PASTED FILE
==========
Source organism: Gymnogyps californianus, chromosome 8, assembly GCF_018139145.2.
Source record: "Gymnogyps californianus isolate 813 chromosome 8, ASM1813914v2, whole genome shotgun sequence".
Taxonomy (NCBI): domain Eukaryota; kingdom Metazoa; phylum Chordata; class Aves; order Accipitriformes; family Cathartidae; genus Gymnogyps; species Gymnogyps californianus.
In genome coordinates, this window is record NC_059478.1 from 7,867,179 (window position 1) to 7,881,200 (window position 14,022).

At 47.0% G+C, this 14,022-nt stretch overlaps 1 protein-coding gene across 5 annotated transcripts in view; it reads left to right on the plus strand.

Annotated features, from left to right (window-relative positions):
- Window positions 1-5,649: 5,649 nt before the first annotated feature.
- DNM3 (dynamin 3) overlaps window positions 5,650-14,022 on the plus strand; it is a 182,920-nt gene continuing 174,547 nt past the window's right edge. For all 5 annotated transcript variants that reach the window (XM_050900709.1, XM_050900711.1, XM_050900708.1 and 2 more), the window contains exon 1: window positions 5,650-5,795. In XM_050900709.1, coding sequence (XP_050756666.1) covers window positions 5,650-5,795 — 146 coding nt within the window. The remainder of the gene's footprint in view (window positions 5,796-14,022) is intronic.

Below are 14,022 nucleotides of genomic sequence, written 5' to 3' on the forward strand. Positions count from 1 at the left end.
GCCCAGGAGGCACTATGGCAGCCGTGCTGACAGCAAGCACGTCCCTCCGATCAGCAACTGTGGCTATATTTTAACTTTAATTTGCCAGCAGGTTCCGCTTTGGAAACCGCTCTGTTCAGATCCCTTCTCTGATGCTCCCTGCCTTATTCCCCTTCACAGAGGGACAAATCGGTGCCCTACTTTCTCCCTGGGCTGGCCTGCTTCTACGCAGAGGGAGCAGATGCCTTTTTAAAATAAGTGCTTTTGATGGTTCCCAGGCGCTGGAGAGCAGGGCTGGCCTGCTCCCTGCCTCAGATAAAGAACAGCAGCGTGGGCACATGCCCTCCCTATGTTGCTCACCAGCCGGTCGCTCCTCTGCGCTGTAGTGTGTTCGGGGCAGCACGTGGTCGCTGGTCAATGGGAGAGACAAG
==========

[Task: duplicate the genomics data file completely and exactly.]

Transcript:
Source organism: Gymnogyps californianus, chromosome 8, assembly GCF_018139145.2.
Source record: "Gymnogyps californianus isolate 813 chromosome 8, ASM1813914v2, whole genome shotgun sequence".
Taxonomy (NCBI): domain Eukaryota; kingdom Metazoa; phylum Chordata; class Aves; order Accipitriformes; family Cathartidae; genus Gymnogyps; species Gymnogyps californianus.
In genome coordinates, this window is record NC_059478.1 from 7,867,179 (window position 1) to 7,881,200 (window position 14,022).

At 47.0% G+C, this 14,022-nt stretch overlaps 1 protein-coding gene across 5 annotated transcripts in view; it reads left to right on the plus strand.

Annotated features, from left to right (window-relative positions):
- Window positions 1-5,649: 5,649 nt before the first annotated feature.
- DNM3 (dynamin 3) overlaps window positions 5,650-14,022 on the plus strand; it is a 182,920-nt gene continuing 174,547 nt past the window's right edge. For all 5 annotated transcript variants that reach the window (XM_050900709.1, XM_050900711.1, XM_050900708.1 and 2 more), the window contains exon 1: window positions 5,650-5,795. In XM_050900709.1, coding sequence (XP_050756666.1) covers window positions 5,650-5,795 — 146 coding nt within the window. The remainder of the gene's footprint in view (window positions 5,796-14,022) is intronic.

Below are 14,022 nucleotides of genomic sequence, written 5' to 3' on the forward strand. Positions count from 1 at the left end.
GCCCAGGAGGCACTATGGCAGCCGTGCTGACAGCAAGCACGTCCCTCCGATCAGCAACTGTGGCTATATTTTAACTTTAATTTGCCAGCAGGTTCCGCTTTGGAAACCGCTCTGTTCAGATCCCTTCTCTGATGCTCCCTGCCTTATTCCCCTTCACAGAGGGACAAATCGGTGCCCTACTTTCTCCCTGGGCTGGCCTGCTTCTACGCAGAGGGAGCAGATGCCTTTTTAAAATAAGTGCTTTTGATGGTTCCCAGGCGCTGGAGAGCAGGGCTGGCCTGCTCCCTGCCTCAGATAAAGAACAGCAGCGTGGGCACATGCCCTCCCTATGTTGCTCACCAGCCGGTCGCTCCTCTGCGCTGTAGTGTGTTCGGGGCAGCACGTGGTCGCTGGTCAATGGGAGAGACAAG